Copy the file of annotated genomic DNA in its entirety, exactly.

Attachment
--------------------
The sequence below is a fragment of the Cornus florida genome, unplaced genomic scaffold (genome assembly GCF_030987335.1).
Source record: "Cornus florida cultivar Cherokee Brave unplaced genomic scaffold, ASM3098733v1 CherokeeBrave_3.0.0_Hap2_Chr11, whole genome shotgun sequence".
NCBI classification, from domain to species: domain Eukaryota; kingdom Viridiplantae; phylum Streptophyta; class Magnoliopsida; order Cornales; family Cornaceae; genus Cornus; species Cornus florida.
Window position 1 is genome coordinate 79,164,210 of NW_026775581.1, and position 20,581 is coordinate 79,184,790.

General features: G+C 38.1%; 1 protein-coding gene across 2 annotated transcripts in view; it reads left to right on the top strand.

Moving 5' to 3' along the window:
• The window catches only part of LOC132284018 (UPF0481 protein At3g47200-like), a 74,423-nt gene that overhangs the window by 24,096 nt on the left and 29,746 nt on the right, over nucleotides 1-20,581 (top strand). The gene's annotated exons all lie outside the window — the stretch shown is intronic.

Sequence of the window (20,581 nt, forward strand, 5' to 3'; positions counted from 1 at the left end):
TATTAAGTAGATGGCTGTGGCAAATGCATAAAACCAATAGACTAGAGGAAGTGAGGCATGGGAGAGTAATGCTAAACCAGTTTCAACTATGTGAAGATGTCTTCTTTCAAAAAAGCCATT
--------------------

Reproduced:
The sequence below is a fragment of the Cornus florida genome, unplaced genomic scaffold (genome assembly GCF_030987335.1).
Source record: "Cornus florida cultivar Cherokee Brave unplaced genomic scaffold, ASM3098733v1 CherokeeBrave_3.0.0_Hap2_Chr11, whole genome shotgun sequence".
NCBI classification, from domain to species: domain Eukaryota; kingdom Viridiplantae; phylum Streptophyta; class Magnoliopsida; order Cornales; family Cornaceae; genus Cornus; species Cornus florida.
Window position 1 is genome coordinate 79,164,210 of NW_026775581.1, and position 20,581 is coordinate 79,184,790.

General features: G+C 38.1%; 1 protein-coding gene across 2 annotated transcripts in view; it reads left to right on the top strand.

Moving 5' to 3' along the window:
• The window catches only part of LOC132284018 (UPF0481 protein At3g47200-like), a 74,423-nt gene that overhangs the window by 24,096 nt on the left and 29,746 nt on the right, over nucleotides 1-20,581 (top strand). The gene's annotated exons all lie outside the window — the stretch shown is intronic.

Sequence of the window (20,581 nt, forward strand, 5' to 3'; positions counted from 1 at the left end):
TATTAAGTAGATGGCTGTGGCAAATGCATAAAACCAATAGACTAGAGGAAGTGAGGCATGGGAGAGTAATGCTAAACCAGTTTCAACTATGTGAAGATGTCTTCTTTCAAAAAAGCCATT